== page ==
1Exercise regularly

Keeping active and regularly exercising is associated with a lower risk of Parkinson’s disease. According to experts, exercise can decrease inflammation in the brain, as well as abnormal accumulation of a protein called alpha-synuclein. Parkinson’s disease is caused by alpha-synuclein misfolding and creating toxic clumps called Lewy bodies. A loss of dopaminergic nerve cells is caused by these Lewy bodies.

The study that examined 200,000 participants, revealed that people who frequently and consistently practised moderate or vigorous physical activities were 40% less likely to develop Parkinson’s disease than those who remained sedentary.

It is still unknown how much and how often to exercise to prevent Parkinson’s disease. This why until the disease is better researched, the best option is to stick to physical activity guidelines by professional organizations such as the Centers for Disease Control and Prevention. The CDC suggests a minimum of 150 minutes of moderate or 75 minutes of vigorous intensity training.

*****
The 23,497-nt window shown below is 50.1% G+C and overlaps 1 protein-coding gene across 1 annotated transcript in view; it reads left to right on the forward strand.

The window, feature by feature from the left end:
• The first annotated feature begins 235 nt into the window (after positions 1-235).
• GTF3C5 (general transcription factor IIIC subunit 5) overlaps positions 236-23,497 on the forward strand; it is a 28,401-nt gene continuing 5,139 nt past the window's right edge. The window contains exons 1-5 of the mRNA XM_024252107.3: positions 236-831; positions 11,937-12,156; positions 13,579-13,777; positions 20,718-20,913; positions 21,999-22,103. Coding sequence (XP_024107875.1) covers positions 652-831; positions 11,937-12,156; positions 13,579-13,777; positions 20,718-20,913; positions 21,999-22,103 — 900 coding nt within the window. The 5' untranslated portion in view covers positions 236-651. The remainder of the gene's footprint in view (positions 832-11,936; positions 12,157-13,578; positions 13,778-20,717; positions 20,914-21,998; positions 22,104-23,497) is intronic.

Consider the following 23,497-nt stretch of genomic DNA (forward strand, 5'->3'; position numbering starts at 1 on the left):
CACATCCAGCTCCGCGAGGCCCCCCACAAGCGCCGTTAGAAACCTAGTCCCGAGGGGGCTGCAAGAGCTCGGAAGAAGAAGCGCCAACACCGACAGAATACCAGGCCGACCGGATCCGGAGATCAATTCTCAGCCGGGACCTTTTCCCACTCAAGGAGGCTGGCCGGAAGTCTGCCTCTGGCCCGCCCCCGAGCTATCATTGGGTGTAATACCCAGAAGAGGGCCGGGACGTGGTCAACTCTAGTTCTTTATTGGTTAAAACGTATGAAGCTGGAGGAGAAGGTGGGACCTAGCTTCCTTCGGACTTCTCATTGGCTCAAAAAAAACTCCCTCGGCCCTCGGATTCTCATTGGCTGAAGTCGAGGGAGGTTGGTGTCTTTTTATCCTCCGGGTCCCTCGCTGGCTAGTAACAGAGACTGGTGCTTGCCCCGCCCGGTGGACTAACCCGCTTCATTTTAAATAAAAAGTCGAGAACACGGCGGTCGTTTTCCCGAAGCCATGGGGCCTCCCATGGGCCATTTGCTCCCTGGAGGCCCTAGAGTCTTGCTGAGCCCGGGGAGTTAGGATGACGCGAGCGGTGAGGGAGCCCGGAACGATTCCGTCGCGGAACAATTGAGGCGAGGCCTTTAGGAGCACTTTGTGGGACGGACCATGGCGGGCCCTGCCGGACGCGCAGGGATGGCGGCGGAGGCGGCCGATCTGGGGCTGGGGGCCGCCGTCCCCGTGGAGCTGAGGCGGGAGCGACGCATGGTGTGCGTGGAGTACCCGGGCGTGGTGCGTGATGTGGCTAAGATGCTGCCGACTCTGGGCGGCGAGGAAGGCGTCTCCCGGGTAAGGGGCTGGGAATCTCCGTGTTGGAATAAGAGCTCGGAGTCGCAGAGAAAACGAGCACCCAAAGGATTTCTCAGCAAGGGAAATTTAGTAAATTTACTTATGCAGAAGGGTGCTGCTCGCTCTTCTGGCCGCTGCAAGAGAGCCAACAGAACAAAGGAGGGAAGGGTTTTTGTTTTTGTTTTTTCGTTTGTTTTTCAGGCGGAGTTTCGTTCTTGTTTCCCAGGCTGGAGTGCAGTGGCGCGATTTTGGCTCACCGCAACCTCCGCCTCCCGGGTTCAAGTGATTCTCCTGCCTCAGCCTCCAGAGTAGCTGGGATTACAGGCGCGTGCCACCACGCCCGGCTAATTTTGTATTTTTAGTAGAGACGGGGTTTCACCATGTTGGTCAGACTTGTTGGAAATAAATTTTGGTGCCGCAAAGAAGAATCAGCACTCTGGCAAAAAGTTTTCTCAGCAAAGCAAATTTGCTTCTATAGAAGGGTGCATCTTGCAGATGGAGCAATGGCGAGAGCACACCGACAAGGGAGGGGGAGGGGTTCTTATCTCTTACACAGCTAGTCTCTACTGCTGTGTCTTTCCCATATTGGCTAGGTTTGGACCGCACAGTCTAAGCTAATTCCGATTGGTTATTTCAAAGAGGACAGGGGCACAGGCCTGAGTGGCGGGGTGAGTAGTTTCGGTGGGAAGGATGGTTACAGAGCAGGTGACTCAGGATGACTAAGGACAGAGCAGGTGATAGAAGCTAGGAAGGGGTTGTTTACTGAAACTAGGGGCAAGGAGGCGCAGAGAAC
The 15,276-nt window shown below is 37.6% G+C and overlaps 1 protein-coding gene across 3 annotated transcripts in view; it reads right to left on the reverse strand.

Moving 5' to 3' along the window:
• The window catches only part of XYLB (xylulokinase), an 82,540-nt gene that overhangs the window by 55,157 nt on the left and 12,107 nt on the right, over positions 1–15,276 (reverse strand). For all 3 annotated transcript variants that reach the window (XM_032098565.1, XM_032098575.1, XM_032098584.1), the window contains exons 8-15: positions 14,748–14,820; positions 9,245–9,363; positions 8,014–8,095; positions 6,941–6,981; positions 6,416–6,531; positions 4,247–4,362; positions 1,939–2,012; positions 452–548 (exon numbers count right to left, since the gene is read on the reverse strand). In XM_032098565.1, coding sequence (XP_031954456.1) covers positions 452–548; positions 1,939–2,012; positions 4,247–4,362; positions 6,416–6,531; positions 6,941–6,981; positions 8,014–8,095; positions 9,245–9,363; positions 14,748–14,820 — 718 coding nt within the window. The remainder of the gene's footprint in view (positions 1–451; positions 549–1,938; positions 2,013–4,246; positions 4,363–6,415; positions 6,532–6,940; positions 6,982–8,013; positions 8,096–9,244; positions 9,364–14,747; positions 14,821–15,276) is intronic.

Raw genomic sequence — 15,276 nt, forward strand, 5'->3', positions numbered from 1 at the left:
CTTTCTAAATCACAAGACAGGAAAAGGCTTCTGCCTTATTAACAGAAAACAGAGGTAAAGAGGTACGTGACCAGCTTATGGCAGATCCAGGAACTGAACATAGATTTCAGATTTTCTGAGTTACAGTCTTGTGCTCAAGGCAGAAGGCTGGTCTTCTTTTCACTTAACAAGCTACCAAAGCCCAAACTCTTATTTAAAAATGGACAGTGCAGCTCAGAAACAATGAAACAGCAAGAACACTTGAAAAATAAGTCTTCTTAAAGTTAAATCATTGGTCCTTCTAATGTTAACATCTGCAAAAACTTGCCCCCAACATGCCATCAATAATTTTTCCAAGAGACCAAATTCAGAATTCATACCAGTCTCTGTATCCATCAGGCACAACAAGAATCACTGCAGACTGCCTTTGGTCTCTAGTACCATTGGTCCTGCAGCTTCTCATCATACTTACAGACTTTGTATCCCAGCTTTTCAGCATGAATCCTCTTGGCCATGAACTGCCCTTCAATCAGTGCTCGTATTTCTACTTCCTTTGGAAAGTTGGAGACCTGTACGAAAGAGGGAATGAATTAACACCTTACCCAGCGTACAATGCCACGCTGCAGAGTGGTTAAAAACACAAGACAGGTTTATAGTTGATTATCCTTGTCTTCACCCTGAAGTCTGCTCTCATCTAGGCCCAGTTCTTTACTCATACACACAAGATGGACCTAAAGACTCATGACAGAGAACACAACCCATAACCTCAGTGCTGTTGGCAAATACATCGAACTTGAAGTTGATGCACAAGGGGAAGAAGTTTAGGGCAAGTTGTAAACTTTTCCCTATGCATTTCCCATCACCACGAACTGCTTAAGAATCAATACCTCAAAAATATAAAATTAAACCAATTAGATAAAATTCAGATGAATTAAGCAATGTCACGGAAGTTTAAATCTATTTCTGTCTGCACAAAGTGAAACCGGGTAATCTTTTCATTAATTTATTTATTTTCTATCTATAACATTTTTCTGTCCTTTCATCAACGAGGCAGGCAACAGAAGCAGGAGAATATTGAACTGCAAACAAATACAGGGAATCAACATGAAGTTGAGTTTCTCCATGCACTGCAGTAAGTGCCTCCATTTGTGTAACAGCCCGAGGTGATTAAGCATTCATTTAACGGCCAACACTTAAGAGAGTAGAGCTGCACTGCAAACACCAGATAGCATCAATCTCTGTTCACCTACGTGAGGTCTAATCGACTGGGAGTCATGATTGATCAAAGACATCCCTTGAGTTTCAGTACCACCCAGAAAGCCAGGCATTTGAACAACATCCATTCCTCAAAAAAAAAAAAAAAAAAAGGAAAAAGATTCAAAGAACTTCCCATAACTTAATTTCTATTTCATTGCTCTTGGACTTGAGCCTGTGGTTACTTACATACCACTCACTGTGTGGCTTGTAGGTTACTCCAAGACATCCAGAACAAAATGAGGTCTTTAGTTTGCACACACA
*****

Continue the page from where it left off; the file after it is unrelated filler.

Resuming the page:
2Eat more plants to wipe out toxins that lead to PD

A plant-based diet is rich in antioxidants and other nutrients that can help to protect against the damage to brain cells that are associated with Parkinson’s disease. Plus such type of nutrition is typically low in saturated fat, which has been linked to an increased risk of developing Parkinson’s disease.

Plants reduce the effect of toxin exposure

Exposure to pollutants is one of the main causes that later on may result in the development of Parkinson’s disease. Dioxin is the chief culprit of this exposure as about 95% of it comes from eating animal products. Luckily, plants have the capacity of wiping out about 98% of a negative dioxin impact. Plant-based diets are also associated with lower levels of dioxins and other chemical pollutants in the body that are linked to neurological disorders.